Ajax design terminology
~ 25 October 2006 ~
JARGON ALERT: UI = user interface; GUI = graphical user interface, or the older brother of the younger, more attractive “UI”. (The tech-savvy girlfriend who flirts with UI is “UX”, wherein X = experience.)
It’s safe to say nearly all of you, whether aware of it or not, have been exposed to Ajax implementation on the web. Gmail, Yahoo, and plenty of other high-traffic sites have been using it to enhance interfaces, some even for a couple years now. A fair share of you have have developed sites and apps that employ Ajax, and those who haven’t will probably do so within the next 6-12 months.
The point of this article is to associate traditional GUI terminology with desktop-like web UI interaction. Credit for this terminology must be given to the following, both of which are fabulous resources:
- Designing Interfaces by Jenifer Tidwell
- “First Principles of Interaction Design” by Bruce Tognazzini
The UI grows dynamically as additional elements are requested by the user.
Responsive disclosure is the act of “disclosing”, or showing, additional interface elements on demand. Only what’s necessary is displayed until further options are requested by the user. No unnecessary page changes occur, and therefore workflow isn’t interrupted. However, take note that this technique “is less successful when used to radically change a preexisting UI,” as Jenifer Tidwell explains, “instead of adding UI controls to a blank space.”
Elements “snap” into place when moved about the interface.
Nearly all of you are familiar with this feature, often referred to as snapping in programs such as Photoshop or Illustrator. Magnetism “helps compensate for users’ lack of perfect dexterity with a mouse” (Tidwell) by forcing elements to position in place without requiring precise input by the user. Magnetism essentially increases the target area, thereby making the app feel more responsive.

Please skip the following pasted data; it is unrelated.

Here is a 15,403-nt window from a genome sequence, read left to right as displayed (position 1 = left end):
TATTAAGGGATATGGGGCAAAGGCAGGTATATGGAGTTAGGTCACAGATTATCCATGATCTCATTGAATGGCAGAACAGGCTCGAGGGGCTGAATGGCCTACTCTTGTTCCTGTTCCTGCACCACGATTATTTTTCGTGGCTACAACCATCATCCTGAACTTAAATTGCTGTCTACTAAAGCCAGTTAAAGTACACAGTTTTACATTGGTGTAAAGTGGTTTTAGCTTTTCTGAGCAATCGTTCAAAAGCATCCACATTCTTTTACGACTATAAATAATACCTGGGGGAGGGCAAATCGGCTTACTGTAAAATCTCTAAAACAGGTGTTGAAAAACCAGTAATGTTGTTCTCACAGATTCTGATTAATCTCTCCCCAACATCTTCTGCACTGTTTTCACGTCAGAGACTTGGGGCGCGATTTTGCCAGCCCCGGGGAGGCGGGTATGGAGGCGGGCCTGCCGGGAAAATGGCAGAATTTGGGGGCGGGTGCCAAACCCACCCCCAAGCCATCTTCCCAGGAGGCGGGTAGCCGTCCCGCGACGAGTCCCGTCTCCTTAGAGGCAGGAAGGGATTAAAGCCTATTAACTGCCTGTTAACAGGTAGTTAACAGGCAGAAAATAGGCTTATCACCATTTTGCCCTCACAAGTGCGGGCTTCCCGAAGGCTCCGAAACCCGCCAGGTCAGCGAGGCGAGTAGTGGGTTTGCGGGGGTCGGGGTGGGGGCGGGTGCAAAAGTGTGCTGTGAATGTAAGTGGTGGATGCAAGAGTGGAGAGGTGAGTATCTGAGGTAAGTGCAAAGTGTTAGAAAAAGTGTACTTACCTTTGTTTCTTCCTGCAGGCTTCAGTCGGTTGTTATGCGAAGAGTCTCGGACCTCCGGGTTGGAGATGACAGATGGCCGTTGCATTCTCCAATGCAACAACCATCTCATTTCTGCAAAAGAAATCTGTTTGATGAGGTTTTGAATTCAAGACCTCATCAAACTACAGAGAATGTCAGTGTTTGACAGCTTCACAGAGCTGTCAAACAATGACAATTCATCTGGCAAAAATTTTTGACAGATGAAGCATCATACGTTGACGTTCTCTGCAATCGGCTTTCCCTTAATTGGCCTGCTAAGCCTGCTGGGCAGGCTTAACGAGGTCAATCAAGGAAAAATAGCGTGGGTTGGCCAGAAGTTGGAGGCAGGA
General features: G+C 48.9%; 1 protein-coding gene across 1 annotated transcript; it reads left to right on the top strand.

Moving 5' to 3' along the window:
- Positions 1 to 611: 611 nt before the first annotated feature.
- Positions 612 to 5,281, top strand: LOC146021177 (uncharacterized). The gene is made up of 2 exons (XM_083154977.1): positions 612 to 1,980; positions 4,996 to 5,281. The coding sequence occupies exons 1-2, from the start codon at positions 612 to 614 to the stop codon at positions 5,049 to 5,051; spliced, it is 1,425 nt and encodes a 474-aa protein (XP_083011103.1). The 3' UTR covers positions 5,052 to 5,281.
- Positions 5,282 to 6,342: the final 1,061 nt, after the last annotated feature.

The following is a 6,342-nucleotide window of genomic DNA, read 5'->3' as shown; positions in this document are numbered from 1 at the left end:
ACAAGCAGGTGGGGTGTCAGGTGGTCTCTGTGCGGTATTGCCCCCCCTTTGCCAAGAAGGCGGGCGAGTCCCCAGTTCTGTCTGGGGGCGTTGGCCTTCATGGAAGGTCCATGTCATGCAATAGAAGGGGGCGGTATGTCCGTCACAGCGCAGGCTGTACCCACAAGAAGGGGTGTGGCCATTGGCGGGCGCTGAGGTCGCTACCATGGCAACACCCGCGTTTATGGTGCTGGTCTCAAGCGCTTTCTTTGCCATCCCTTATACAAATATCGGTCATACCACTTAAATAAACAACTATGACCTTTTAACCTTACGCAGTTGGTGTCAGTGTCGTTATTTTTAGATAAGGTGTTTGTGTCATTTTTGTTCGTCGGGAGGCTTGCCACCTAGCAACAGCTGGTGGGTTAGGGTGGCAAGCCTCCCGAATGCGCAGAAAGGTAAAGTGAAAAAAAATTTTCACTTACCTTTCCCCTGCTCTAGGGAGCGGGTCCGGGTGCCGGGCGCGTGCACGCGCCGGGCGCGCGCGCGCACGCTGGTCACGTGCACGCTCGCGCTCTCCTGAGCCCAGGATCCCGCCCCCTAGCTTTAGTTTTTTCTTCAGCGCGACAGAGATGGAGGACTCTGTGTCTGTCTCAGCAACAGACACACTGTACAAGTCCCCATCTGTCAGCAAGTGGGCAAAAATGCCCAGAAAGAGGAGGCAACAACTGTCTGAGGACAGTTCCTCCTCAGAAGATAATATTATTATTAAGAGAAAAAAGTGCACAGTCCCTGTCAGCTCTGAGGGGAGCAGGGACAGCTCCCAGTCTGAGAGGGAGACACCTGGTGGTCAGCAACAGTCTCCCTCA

Multiple views of the same data, simultaneously.
Data brushing is fairly straightforward: Present the same data simultaneously in two or more formats. This is common in mapping applications such as Google Maps but can also be used to dynamically present expanded data.
Visual status cues are provided, or multi-tasking is enabled, while actions are computed.
Latency, “a time delay between the moment something is initiated, and the moment its first effect begins” (Wikipedia), has challenged interface designers since the early days of software development. Latency reduction means to reduce the user’s visual perception of latency by 1) providing visual cues such as spinners, progress indicators, and potential length of wait, or 2) “hiding” latency by allowing the user to do other tasks while actions are computed in the background. The DropSend example below is notable in that it does both — it provides a progress indicator, while also allowing the user to do other tasks while the file is being sent.
There, that wasn’t so bad, was it? Now that you’ve got the terminology down, put it to use with a few tutorials and how-tos: Ajax tutorials at DHTML Site.
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